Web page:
Risk analysis is just the beginning of a comprehensive cybersecurity strategy. Following the NIST framework, there must be an organisational commitment to governance, protection, detection, response and recovery. Organisations must give particular attention to detection; any systems can be breached, so it is essential to detect events and know how to respond.
The expansion of research virtualisation is increasing the danger of IP theft across many dimensions; cybercriminals, malware, countrysponsored theft, contractors and even internal employees. The greatest risk is a lack of security awareness and unwillingness to treat it with the utmost urgency. Best practice organisations utilise a framework for risk management and cybersecurity. They develop strategies, train users, audit contractors and continually test and monitor platforms. That being said, it is impractical to utilise a one-size-fits-all methodology across all partners and contractors if research is to progress. The externalisation security strategy must be tuned to the nuances of the different partner relationships, their trust levels and the types of data shared.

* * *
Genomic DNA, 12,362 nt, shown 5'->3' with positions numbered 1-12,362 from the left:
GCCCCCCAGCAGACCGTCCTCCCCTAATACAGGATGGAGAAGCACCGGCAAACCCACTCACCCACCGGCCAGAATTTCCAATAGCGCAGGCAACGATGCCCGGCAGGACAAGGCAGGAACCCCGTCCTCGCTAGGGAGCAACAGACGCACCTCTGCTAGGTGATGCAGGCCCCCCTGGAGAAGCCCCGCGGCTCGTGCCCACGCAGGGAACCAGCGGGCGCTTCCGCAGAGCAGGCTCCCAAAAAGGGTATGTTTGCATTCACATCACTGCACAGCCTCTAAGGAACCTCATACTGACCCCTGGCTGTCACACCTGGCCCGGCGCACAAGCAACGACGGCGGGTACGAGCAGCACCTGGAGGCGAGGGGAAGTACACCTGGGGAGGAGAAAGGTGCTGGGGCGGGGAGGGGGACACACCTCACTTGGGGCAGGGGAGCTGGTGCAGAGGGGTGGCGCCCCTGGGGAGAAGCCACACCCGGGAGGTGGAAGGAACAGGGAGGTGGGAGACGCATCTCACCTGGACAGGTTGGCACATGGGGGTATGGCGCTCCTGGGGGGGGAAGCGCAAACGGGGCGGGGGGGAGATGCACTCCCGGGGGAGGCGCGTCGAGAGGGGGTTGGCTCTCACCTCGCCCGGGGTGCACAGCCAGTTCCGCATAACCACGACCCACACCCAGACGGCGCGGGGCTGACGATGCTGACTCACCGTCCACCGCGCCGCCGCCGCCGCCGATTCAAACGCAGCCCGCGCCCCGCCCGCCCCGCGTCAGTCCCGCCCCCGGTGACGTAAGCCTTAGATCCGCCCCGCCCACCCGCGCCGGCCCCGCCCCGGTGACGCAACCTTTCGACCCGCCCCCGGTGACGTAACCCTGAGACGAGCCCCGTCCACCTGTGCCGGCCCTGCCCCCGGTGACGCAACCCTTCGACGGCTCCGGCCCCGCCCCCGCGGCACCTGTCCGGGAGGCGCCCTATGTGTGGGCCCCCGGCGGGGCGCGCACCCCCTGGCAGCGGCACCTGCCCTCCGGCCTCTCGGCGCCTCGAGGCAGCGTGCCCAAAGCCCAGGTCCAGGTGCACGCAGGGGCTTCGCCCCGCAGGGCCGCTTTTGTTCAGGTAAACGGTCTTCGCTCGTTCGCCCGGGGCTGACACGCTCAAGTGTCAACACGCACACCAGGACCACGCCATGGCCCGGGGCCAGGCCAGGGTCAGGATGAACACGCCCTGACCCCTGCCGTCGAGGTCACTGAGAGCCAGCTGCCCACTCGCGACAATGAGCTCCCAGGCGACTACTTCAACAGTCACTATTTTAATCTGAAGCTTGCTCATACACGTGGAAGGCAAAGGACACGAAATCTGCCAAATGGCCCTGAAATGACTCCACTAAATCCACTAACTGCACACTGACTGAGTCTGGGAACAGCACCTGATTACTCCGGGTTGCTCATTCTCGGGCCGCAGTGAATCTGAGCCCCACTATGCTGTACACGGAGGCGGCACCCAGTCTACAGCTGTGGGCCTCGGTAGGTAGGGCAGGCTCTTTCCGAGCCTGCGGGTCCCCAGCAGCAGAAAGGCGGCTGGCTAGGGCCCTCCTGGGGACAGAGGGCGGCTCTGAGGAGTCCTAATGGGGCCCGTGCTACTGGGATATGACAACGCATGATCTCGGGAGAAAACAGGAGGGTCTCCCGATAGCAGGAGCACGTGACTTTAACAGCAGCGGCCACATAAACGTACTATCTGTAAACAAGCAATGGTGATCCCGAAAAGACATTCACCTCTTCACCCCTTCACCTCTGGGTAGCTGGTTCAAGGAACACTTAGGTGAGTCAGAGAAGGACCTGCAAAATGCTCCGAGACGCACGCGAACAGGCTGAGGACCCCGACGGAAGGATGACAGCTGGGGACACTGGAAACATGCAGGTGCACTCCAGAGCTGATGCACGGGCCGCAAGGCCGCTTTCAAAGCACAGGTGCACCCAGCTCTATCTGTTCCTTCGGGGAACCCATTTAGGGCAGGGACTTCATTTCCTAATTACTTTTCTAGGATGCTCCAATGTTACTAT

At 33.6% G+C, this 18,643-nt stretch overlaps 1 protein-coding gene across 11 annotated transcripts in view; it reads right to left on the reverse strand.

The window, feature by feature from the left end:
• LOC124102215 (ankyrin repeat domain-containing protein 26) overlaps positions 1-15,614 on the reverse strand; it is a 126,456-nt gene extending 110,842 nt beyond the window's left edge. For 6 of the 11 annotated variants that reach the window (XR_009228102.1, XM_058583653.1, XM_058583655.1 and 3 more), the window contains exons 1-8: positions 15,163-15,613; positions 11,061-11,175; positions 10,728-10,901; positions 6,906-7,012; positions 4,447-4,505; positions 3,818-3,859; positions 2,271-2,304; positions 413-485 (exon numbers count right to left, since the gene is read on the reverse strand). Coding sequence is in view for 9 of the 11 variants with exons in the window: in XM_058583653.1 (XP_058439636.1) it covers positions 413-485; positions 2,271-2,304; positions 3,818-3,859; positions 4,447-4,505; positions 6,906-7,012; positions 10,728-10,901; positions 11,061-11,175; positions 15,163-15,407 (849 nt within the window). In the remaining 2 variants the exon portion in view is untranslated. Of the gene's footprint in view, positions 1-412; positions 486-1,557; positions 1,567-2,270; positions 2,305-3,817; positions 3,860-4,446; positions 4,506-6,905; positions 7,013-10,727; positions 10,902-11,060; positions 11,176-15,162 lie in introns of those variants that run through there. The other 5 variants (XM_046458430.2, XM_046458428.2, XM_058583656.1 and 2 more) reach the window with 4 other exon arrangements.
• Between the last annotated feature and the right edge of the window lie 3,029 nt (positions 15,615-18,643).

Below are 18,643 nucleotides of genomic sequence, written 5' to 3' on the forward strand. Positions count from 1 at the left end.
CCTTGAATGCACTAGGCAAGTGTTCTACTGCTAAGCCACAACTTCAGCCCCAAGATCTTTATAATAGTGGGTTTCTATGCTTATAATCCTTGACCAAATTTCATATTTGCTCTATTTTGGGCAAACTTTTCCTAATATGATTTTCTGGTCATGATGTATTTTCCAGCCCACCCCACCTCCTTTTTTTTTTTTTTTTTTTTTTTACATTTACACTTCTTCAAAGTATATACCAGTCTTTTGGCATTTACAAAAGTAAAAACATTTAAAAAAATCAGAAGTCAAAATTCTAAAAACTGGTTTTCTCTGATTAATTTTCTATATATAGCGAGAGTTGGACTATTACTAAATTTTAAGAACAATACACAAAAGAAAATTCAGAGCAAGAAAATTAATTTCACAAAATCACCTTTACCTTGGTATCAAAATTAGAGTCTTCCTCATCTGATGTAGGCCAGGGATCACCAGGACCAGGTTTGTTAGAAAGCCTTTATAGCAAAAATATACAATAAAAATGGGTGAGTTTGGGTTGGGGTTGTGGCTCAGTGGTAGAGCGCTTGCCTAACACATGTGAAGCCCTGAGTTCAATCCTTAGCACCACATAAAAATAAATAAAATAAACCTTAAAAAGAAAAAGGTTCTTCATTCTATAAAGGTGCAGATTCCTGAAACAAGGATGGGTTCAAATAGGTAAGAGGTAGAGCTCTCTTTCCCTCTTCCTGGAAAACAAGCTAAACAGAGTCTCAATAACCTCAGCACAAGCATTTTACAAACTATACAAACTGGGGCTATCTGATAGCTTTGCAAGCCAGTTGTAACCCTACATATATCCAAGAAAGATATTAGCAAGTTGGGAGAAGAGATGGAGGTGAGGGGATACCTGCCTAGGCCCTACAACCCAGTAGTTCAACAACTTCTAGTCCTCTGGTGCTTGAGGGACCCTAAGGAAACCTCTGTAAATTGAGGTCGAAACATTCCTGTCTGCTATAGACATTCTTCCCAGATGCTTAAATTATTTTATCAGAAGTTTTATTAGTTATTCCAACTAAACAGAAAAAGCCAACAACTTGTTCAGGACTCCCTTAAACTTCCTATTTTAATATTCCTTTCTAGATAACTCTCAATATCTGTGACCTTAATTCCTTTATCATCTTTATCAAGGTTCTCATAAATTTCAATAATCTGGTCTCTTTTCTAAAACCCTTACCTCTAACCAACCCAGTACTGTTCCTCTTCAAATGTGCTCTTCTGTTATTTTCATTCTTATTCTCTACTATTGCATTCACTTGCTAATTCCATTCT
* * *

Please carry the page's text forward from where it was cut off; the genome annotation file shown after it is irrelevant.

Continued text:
About the author
Michael H. Elliott is the CEO of Atrium Research & Consulting, a company he founded in 2003 to provide scientific informatics market research and strategic planning services. His career began as a bioanalytical researcher where he developed mainframe software for data analysis. In 1983, he joined Perkin-Elmer Corporation, as a LIMS technical specialist. His career at PE progressed from LIMS sales to VP and GM of the pharmaceutical analysis division. In 2000, he joined Scientific Software, Inc. (now part of Agilent) as SVP responsible for product management, marketing, sales, support and customer service. Mr Elliott has authored multiple research studies on laboratory informatics, has over 30 published articles and has presented in over 25 countries.